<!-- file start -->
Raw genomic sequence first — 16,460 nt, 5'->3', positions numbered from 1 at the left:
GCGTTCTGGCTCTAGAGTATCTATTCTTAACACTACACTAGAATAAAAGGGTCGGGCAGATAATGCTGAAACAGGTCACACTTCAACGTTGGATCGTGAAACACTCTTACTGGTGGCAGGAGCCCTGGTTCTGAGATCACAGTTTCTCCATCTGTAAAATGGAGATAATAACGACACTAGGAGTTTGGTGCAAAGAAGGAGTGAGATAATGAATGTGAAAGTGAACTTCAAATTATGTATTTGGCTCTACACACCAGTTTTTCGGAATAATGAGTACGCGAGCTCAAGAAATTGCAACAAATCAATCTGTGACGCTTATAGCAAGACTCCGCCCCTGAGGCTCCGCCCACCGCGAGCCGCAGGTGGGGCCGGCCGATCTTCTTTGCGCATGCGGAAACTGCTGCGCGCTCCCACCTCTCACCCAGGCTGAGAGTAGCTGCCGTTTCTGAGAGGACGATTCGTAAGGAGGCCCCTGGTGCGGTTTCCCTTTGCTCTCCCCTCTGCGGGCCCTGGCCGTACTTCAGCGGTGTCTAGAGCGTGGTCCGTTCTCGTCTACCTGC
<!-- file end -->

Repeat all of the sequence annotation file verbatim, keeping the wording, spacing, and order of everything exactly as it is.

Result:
Raw genomic sequence first — 16,460 nt, 5'->3', positions numbered from 1 at the left:
GCGTTCTGGCTCTAGAGTATCTATTCTTAACACTACACTAGAATAAAAGGGTCGGGCAGATAATGCTGAAACAGGTCACACTTCAACGTTGGATCGTGAAACACTCTTACTGGTGGCAGGAGCCCTGGTTCTGAGATCACAGTTTCTCCATCTGTAAAATGGAGATAATAACGACACTAGGAGTTTGGTGCAAAGAAGGAGTGAGATAATGAATGTGAAAGTGAACTTCAAATTATGTATTTGGCTCTACACACCAGTTTTTCGGAATAATGAGTACGCGAGCTCAAGAAATTGCAACAAATCAATCTGTGACGCTTATAGCAAGACTCCGCCCCTGAGGCTCCGCCCACCGCGAGCCGCAGGTGGGGCCGGCCGATCTTCTTTGCGCATGCGGAAACTGCTGCGCGCTCCCACCTCTCACCCAGGCTGAGAGTAGCTGCCGTTTCTGAGAGGACGATTCGTAAGGAGGCCCCTGGTGCGGTTTCCCTTTGCTCTCCCCTCTGCGGGCCCTGGCCGTACTTCAGCGGTGTCTAGAGCGTGGTCCGTTCTCGTCTACCTGC